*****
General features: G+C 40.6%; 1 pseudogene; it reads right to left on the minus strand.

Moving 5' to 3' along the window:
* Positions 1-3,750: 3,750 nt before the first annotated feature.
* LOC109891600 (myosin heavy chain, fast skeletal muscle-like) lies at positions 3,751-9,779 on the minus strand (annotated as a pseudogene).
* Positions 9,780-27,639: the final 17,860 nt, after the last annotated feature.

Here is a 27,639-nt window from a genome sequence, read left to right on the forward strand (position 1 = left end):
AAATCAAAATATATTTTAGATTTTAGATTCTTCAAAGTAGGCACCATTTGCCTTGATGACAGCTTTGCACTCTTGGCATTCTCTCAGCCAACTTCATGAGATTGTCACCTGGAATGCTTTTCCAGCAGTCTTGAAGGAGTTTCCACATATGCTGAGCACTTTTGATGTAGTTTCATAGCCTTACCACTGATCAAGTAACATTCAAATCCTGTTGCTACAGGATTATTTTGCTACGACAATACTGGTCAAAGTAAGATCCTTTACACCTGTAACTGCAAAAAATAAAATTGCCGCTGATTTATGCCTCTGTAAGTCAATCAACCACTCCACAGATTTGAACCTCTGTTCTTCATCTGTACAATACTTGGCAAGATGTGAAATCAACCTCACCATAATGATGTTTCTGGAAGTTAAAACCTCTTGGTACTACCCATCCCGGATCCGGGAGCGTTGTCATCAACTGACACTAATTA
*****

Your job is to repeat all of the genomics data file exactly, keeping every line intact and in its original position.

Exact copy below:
General features: G+C 40.6%; 1 pseudogene; it reads right to left on the minus strand.

Moving 5' to 3' along the window:
* Positions 1-3,750: 3,750 nt before the first annotated feature.
* LOC109891600 (myosin heavy chain, fast skeletal muscle-like) lies at positions 3,751-9,779 on the minus strand (annotated as a pseudogene).
* Positions 9,780-27,639: the final 17,860 nt, after the last annotated feature.

Here is a 27,639-nt window from a genome sequence, read left to right on the forward strand (position 1 = left end):
AAATCAAAATATATTTTAGATTTTAGATTCTTCAAAGTAGGCACCATTTGCCTTGATGACAGCTTTGCACTCTTGGCATTCTCTCAGCCAACTTCATGAGATTGTCACCTGGAATGCTTTTCCAGCAGTCTTGAAGGAGTTTCCACATATGCTGAGCACTTTTGATGTAGTTTCATAGCCTTACCACTGATCAAGTAACATTCAAATCCTGTTGCTACAGGATTATTTTGCTACGACAATACTGGTCAAAGTAAGATCCTTTACACCTGTAACTGCAAAAAATAAAATTGCCGCTGATTTATGCCTCTGTAAGTCAATCAACCACTCCACAGATTTGAACCTCTGTTCTTCATCTGTACAATACTTGGCAAGATGTGAAATCAACCTCACCATAATGATGTTTCTGGAAGTTAAAACCTCTTGGTACTACCCATCCCGGATCCGGGAGCGTTGTCATCAACTGACACTAATTA